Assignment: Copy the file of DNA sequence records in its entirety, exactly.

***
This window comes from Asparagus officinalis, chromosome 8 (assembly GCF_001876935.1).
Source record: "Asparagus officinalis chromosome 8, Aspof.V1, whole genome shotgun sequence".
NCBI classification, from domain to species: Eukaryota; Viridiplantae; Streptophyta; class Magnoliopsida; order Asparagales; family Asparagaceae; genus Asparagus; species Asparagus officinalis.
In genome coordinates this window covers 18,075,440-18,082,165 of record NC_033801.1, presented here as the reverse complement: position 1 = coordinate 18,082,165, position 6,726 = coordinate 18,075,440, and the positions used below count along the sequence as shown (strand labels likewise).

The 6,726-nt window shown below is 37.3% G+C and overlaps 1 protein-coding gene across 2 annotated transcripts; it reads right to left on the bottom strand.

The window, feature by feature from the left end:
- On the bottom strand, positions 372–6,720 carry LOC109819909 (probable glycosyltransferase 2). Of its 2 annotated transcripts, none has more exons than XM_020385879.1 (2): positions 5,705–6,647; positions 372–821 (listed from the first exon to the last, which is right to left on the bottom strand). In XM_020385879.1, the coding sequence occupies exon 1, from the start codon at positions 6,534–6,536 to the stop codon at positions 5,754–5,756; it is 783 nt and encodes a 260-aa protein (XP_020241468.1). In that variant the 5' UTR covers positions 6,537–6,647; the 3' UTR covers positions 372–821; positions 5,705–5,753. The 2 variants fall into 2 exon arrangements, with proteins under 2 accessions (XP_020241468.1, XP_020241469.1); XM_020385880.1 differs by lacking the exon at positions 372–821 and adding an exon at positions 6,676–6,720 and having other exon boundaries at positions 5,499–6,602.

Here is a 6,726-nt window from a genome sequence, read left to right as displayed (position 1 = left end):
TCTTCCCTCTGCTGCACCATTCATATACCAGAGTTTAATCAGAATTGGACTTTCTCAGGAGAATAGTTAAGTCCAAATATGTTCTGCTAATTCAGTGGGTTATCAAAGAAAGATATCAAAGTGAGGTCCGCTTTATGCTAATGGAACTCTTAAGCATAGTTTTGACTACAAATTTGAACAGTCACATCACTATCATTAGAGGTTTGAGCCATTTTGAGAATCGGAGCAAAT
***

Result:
This window comes from Asparagus officinalis, chromosome 8 (assembly GCF_001876935.1).
Source record: "Asparagus officinalis chromosome 8, Aspof.V1, whole genome shotgun sequence".
NCBI classification, from domain to species: Eukaryota; Viridiplantae; Streptophyta; class Magnoliopsida; order Asparagales; family Asparagaceae; genus Asparagus; species Asparagus officinalis.
In genome coordinates this window covers 18,075,440-18,082,165 of record NC_033801.1, presented here as the reverse complement: position 1 = coordinate 18,082,165, position 6,726 = coordinate 18,075,440, and the positions used below count along the sequence as shown (strand labels likewise).

The 6,726-nt window shown below is 37.3% G+C and overlaps 1 protein-coding gene across 2 annotated transcripts; it reads right to left on the bottom strand.

The window, feature by feature from the left end:
- On the bottom strand, positions 372–6,720 carry LOC109819909 (probable glycosyltransferase 2). Of its 2 annotated transcripts, none has more exons than XM_020385879.1 (2): positions 5,705–6,647; positions 372–821 (listed from the first exon to the last, which is right to left on the bottom strand). In XM_020385879.1, the coding sequence occupies exon 1, from the start codon at positions 6,534–6,536 to the stop codon at positions 5,754–5,756; it is 783 nt and encodes a 260-aa protein (XP_020241468.1). In that variant the 5' UTR covers positions 6,537–6,647; the 3' UTR covers positions 372–821; positions 5,705–5,753. The 2 variants fall into 2 exon arrangements, with proteins under 2 accessions (XP_020241468.1, XP_020241469.1); XM_020385880.1 differs by lacking the exon at positions 372–821 and adding an exon at positions 6,676–6,720 and having other exon boundaries at positions 5,499–6,602.

Here is a 6,726-nt window from a genome sequence, read left to right as displayed (position 1 = left end):
TCTTCCCTCTGCTGCACCATTCATATACCAGAGTTTAATCAGAATTGGACTTTCTCAGGAGAATAGTTAAGTCCAAATATGTTCTGCTAATTCAGTGGGTTATCAAAGAAAGATATCAAAGTGAGGTCCGCTTTATGCTAATGGAACTCTTAAGCATAGTTTTGACTACAAATTTGAACAGTCACATCACTATCATTAGAGGTTTGAGCCATTTTGAGAATCGGAGCAAAT